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8 Tips for Handling the Chaos of Tax Season

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The holiday season is over, which means everyone is back from vacation and tax season is officially here. What’s a busy tax professional to do?

Many tax pros would answer this question with a joke about locking themselves in their office, and telling their partner and kids to order pizza for dinner, but I think there’s a better way! Finding a balance between your work and the rest of your life is the key to handling the impending chaos.

With that in mind, here are eight tips for dealing with the chaos of busy season:

#1 – Set Boundaries. If you can only implement one of these strategies, have it be boundaries. When you use boundaries in a thoughtful way, they can help you arrange your day and shift your perspective in a way that will help you keep your sanity.

This may sound overwhelming, especially if you’ve never kept a boundary between your professional and personal lives, but here are a few things to try:

  • Use your calendar. Schedule “communication time” and only reply to emails and telephone calls during that time. The rest of the time, keep your email shut down and your phone ringer turned off.
  • Define what responsiveness means to you. I’m proud of being responsive to client needs, but I also define how I respond. I dislike the phone with the fire of a thousand suns, so I ask people to either email or text me for a quick response – all year long, not just during tax season. I also use an autoresponder on my email to let people know when I’m unavailable, even if it’s only for a few hours.
  • Go home. Decide what time you’re going to go home every night and then stick to it. Even if you have to work from home after dinner, you’ll get to see your family, get some exercise and rest your brain. If you work from home, turn off your computer, shut the door and don’t return until morning.
  • Be realistic. Know how much work you can realistically manage and let people know that if they miss your deadline, you will be filing an extension Saying no is hard, but it’s a skill you need to develop.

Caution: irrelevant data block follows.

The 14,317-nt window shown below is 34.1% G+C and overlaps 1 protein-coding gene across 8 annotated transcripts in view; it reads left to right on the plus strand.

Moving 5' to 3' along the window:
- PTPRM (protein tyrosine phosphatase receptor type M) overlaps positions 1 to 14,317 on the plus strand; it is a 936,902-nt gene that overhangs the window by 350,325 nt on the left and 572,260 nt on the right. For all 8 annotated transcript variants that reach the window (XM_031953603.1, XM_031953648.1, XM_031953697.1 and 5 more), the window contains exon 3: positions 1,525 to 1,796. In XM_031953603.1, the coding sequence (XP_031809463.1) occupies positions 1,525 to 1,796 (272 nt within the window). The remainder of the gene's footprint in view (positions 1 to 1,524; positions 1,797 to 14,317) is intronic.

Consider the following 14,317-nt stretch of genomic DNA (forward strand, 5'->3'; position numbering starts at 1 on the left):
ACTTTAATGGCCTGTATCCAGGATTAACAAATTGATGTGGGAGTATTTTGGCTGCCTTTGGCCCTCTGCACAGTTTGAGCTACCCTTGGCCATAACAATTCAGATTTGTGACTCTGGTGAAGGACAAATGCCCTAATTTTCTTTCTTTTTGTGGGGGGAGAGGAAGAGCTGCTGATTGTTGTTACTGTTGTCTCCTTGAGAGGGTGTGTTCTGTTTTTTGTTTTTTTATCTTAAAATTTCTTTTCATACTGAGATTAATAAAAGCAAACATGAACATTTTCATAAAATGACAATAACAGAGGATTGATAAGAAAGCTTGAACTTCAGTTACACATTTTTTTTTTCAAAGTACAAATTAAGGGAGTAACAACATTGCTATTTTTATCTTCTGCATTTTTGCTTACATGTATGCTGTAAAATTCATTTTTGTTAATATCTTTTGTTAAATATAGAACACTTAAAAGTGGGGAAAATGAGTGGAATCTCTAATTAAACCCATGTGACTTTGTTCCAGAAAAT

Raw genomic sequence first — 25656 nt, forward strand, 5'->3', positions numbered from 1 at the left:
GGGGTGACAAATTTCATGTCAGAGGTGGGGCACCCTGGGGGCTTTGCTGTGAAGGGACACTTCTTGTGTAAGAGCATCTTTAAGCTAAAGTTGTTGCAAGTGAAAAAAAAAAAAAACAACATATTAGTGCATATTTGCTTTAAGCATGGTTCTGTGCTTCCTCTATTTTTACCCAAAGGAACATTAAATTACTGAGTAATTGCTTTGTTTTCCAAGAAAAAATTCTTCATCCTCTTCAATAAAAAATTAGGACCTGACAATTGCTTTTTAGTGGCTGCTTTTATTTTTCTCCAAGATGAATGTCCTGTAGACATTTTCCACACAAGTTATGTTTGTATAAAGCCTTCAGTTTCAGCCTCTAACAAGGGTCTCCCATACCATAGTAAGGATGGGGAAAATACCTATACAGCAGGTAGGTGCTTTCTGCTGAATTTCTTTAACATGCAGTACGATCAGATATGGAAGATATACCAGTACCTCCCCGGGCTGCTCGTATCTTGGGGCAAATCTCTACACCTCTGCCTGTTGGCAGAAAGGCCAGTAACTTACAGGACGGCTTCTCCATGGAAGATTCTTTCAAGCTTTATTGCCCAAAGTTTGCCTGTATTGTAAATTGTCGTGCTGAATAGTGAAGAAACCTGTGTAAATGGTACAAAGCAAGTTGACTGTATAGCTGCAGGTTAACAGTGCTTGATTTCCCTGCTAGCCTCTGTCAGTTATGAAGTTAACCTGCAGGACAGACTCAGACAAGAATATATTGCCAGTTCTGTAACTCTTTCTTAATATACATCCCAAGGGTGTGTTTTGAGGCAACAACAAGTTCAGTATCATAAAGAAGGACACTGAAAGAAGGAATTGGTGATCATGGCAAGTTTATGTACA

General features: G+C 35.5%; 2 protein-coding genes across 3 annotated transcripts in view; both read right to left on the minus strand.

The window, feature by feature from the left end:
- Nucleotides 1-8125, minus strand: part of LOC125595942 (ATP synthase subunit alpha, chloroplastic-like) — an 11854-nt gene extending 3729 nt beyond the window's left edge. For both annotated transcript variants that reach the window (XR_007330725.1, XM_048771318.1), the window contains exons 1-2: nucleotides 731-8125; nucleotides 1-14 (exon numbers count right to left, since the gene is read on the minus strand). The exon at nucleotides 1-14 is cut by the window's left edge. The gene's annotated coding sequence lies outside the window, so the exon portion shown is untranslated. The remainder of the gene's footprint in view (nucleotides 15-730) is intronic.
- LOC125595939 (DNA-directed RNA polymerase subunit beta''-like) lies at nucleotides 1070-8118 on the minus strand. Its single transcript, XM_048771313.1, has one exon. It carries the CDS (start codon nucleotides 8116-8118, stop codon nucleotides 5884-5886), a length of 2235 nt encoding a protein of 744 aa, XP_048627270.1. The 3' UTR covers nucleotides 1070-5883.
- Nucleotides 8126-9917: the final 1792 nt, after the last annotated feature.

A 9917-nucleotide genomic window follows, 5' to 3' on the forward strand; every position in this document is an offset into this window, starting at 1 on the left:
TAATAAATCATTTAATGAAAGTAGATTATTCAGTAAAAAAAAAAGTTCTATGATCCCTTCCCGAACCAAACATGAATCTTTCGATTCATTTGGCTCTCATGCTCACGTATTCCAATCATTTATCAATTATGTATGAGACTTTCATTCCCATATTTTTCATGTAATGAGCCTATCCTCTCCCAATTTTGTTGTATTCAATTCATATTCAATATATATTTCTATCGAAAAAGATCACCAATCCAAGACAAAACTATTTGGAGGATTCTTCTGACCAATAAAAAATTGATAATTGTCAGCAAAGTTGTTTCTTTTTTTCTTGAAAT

#2 – Create Mini Goals. At my previous house, I had a laundry chute. It was incredibly easy to drop clothes down it and forget about them … until I didn’t have any clean clothes and Mount St. Laundry emerged from the basement floor. If I’d taken the time to separate my laundry into lights and darks every day and committed to washing them when there was enough for a full load, I wouldn’t have had to keep mountaineering gear next to the ironing board.

All projects can be broken down into tasks, while larger projects can be broken into smaller projects. If you see tax season as one large project, you can break it down into smaller projects – such as filing a particular number of returns. When you hit your pre-defined milestones, you can treat yourself to something you love. Go to a movie, buy that book you’ve been wanting to read or have a date night with your partner.

If you’re able to break the marathon of tax season down into a series of sprints with regular breaks, you can make it more manageable.

#3 – Don’t Make Major Changes. I’m normally all about trying out new apps to improve my workflow and increase my practice’s efficiency, but I wait until after tax season to experiment. Your busiest time of the year is not the time to make any major changes.

I’ve got a lot of recommendations for this, including 6 Favorite Productivity Tools for Accountants and Tax Professionals, but seriously, wait until May at the earliest to implement any kind of change.

#4 – Outsource Errands. Busy season is the time to take advantage of time-saving services. Kroger’s clicklist, Whole Foods, Safeway and other major chains can shop for you; all you have to do is pick up the groceries. Even more convenient are Blue Apron, Plated, Hello Fresh and PeachDish, all companies that will ship nutritious meals to your home with all the ingredients and clear cooking instructions, which brings me to my next recommendation ….